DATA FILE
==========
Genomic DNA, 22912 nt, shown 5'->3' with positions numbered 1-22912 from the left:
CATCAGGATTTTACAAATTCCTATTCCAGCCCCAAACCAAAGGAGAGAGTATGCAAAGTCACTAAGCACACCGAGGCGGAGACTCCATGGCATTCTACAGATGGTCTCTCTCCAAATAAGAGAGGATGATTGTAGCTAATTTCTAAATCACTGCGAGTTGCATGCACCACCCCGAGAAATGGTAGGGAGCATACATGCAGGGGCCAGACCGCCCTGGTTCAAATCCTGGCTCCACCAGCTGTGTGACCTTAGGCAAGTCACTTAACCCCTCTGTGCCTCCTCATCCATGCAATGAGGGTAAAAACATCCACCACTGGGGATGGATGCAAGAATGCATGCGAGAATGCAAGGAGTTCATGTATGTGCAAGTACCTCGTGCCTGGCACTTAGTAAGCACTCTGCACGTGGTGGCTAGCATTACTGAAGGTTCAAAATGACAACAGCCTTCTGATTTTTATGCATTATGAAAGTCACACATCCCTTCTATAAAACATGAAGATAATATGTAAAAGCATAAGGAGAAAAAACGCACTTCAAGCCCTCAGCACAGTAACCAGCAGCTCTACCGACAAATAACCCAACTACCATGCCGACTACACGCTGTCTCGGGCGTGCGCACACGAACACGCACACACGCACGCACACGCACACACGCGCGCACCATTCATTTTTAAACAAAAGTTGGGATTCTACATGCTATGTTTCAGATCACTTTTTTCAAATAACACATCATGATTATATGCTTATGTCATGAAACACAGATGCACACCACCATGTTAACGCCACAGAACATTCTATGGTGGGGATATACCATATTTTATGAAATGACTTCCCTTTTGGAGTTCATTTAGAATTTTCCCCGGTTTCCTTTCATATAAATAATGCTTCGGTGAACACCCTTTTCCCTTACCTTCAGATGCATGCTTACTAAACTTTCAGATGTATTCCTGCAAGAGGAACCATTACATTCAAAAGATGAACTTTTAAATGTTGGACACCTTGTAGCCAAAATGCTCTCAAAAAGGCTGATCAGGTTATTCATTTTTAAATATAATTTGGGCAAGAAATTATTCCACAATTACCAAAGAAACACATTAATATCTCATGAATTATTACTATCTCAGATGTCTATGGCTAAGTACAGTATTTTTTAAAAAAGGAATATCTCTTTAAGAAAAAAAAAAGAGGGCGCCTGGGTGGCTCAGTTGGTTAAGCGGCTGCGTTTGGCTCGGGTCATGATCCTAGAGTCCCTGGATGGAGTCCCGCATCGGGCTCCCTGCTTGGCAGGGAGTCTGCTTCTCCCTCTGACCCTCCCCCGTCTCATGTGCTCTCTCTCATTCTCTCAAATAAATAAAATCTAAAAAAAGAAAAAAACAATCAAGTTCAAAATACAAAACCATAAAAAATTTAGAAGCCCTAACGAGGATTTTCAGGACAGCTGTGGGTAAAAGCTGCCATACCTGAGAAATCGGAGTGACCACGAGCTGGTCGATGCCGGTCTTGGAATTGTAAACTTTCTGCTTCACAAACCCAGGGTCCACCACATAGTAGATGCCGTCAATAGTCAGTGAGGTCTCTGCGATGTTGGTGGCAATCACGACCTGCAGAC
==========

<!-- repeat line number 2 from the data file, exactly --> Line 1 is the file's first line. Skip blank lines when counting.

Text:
CATCAGGATTTTACAAATTCCTATTCCAGCCCCAAACCAAAGGAGAGAGTATGCAAAGTCACTAAGCACACCGAGGCGGAGACTCCATGGCATTCTACAGATGGTCTCTCTCCAAATAAGAGAGGATGATTGTAGCTAATTTCTAAATCACTGCGAGTTGCATGCACCACCCCGAGAAATGGTAGGGAGCATACATGCAGGGGCCAGACCGCCCTGGTTCAAATCCTGGCTCCACCAGCTGTGTGACCTTAGGCAAGTCACTTAACCCCTCTGTGCCTCCTCATCCATGCAATGAGGGTAAAAACATCCACCACTGGGGATGGATGCAAGAATGCATGCGAGAATGCAAGGAGTTCATGTATGTGCAAGTACCTCGTGCCTGGCACTTAGTAAGCACTCTGCACGTGGTGGCTAGCATTACTGAAGGTTCAAAATGACAACAGCCTTCTGATTTTTATGCATTATGAAAGTCACACATCCCTTCTATAAAACATGAAGATAATATGTAAAAGCATAAGGAGAAAAAACGCACTTCAAGCCCTCAGCACAGTAACCAGCAGCTCTACCGACAAATAACCCAACTACCATGCCGACTACACGCTGTCTCGGGCGTGCGCACACGAACACGCACACACGCACGCACACGCACACACGCGCGCACCATTCATTTTTAAACAAAAGTTGGGATTCTACATGCTATGTTTCAGATCACTTTTTTCAAATAACACATCATGATTATATGCTTATGTCATGAAACACAGATGCACACCACCATGTTAACGCCACAGAACATTCTATGGTGGGGATATACCATATTTTATGAAATGACTTCCCTTTTGGAGTTCATTTAGAATTTTCCCCGGTTTCCTTTCATATAAATAATGCTTCGGTGAACACCCTTTTCCCTTACCTTCAGATGCATGCTTACTAAACTTTCAGATGTATTCCTGCAAGAGGAACCATTACATTCAAAAGATGAACTTTTAAATGTTGGACACCTTGTAGCCAAAATGCTCTCAAAAAGGCTGATCAGGTTATTCATTTTTAAATATAATTTGGGCAAGAAATTATTCCACAATTACCAAAGAAACACATTAATATCTCATGAATTATTACTATCTCAGATGTCTATGGCTAAGTACAGTATTTTTTAAAAAAGGAATATCTCTTTAAGAAAAAAAAAAGAGGGCGCCTGGGTGGCTCAGTTGGTTAAGCGGCTGCGTTTGGCTCGGGTCATGATCCTAGAGTCCCTGGATGGAGTCCCGCATCGGGCTCCCTGCTTGGCAGGGAGTCTGCTTCTCCCTCTGACCCTCCCCCGTCTCATGTGCTCTCTCTCATTCTCTCAAATAAATAAAATCTAAAAAAAGAAAAAAACAATCAAGTTCAAAATACAAAACCATAAAAAATTTAGAAGCCCTAACGAGGATTTTCAGGACAGCTGTGGGTAAAAGCTGCCATACCTGAGAAATCGGAGTGACCACGAGCTGGTCGATGCCGGTCTTGGAATTGTAAACTTTCTGCTTCACAAACCCAGGGTCCACCACATAGTAGATGCCGTCAATAGTCAGTGAGGTCTCTGCGATGTTGGTGGCAATCACGACCTGCAGAC